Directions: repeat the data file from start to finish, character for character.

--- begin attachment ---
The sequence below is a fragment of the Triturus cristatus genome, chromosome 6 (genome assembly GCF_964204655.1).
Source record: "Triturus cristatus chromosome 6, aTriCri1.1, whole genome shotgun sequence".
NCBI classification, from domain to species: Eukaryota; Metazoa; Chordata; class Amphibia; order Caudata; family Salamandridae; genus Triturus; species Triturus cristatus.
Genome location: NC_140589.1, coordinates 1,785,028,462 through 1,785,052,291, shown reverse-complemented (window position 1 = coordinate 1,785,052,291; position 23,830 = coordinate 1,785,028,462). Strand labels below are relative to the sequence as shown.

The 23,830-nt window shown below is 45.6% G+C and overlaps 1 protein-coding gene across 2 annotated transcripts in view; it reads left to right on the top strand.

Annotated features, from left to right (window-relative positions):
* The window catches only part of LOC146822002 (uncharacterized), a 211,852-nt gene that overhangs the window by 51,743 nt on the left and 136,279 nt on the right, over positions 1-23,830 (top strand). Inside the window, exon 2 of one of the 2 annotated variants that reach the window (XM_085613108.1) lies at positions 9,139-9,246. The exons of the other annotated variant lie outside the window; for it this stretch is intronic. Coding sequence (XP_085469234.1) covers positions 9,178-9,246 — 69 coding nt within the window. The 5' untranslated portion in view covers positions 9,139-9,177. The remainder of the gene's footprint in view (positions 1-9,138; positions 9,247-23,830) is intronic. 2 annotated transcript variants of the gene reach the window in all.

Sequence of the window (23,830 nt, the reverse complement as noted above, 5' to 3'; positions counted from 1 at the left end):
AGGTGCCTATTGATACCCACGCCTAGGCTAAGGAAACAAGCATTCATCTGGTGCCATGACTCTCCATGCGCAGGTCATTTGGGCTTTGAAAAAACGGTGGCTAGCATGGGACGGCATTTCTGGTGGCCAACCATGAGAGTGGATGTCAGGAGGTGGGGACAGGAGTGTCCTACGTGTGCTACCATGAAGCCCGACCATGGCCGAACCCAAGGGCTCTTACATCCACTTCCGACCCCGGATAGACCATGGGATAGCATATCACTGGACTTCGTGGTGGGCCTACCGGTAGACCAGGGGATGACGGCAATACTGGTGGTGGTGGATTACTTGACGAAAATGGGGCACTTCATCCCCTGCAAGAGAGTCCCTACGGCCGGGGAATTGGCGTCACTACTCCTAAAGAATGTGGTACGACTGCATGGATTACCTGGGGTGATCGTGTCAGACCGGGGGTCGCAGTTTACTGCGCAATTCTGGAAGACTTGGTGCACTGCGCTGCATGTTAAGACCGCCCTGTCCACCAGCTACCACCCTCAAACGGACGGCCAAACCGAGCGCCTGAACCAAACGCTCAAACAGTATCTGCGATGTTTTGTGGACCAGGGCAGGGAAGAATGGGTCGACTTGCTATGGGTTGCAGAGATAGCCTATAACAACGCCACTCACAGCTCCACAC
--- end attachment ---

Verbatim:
The sequence below is a fragment of the Triturus cristatus genome, chromosome 6 (genome assembly GCF_964204655.1).
Source record: "Triturus cristatus chromosome 6, aTriCri1.1, whole genome shotgun sequence".
NCBI classification, from domain to species: Eukaryota; Metazoa; Chordata; class Amphibia; order Caudata; family Salamandridae; genus Triturus; species Triturus cristatus.
Genome location: NC_140589.1, coordinates 1,785,028,462 through 1,785,052,291, shown reverse-complemented (window position 1 = coordinate 1,785,052,291; position 23,830 = coordinate 1,785,028,462). Strand labels below are relative to the sequence as shown.

The 23,830-nt window shown below is 45.6% G+C and overlaps 1 protein-coding gene across 2 annotated transcripts in view; it reads left to right on the top strand.

Annotated features, from left to right (window-relative positions):
* The window catches only part of LOC146822002 (uncharacterized), a 211,852-nt gene that overhangs the window by 51,743 nt on the left and 136,279 nt on the right, over positions 1-23,830 (top strand). Inside the window, exon 2 of one of the 2 annotated variants that reach the window (XM_085613108.1) lies at positions 9,139-9,246. The exons of the other annotated variant lie outside the window; for it this stretch is intronic. Coding sequence (XP_085469234.1) covers positions 9,178-9,246 — 69 coding nt within the window. The 5' untranslated portion in view covers positions 9,139-9,177. The remainder of the gene's footprint in view (positions 1-9,138; positions 9,247-23,830) is intronic. 2 annotated transcript variants of the gene reach the window in all.

Sequence of the window (23,830 nt, the reverse complement as noted above, 5' to 3'; positions counted from 1 at the left end):
AGGTGCCTATTGATACCCACGCCTAGGCTAAGGAAACAAGCATTCATCTGGTGCCATGACTCTCCATGCGCAGGTCATTTGGGCTTTGAAAAAACGGTGGCTAGCATGGGACGGCATTTCTGGTGGCCAACCATGAGAGTGGATGTCAGGAGGTGGGGACAGGAGTGTCCTACGTGTGCTACCATGAAGCCCGACCATGGCCGAACCCAAGGGCTCTTACATCCACTTCCGACCCCGGATAGACCATGGGATAGCATATCACTGGACTTCGTGGTGGGCCTACCGGTAGACCAGGGGATGACGGCAATACTGGTGGTGGTGGATTACTTGACGAAAATGGGGCACTTCATCCCCTGCAAGAGAGTCCCTACGGCCGGGGAATTGGCGTCACTACTCCTAAAGAATGTGGTACGACTGCATGGATTACCTGGGGTGATCGTGTCAGACCGGGGGTCGCAGTTTACTGCGCAATTCTGGAAGACTTGGTGCACTGCGCTGCATGTTAAGACCGCCCTGTCCACCAGCTACCACCCTCAAACGGACGGCCAAACCGAGCGCCTGAACCAAACGCTCAAACAGTATCTGCGATGTTTTGTGGACCAGGGCAGGGAAGAATGGGTCGACTTGCTATGGGTTGCAGAGATAGCCTATAACAACGCCACTCACAGCTCCACAC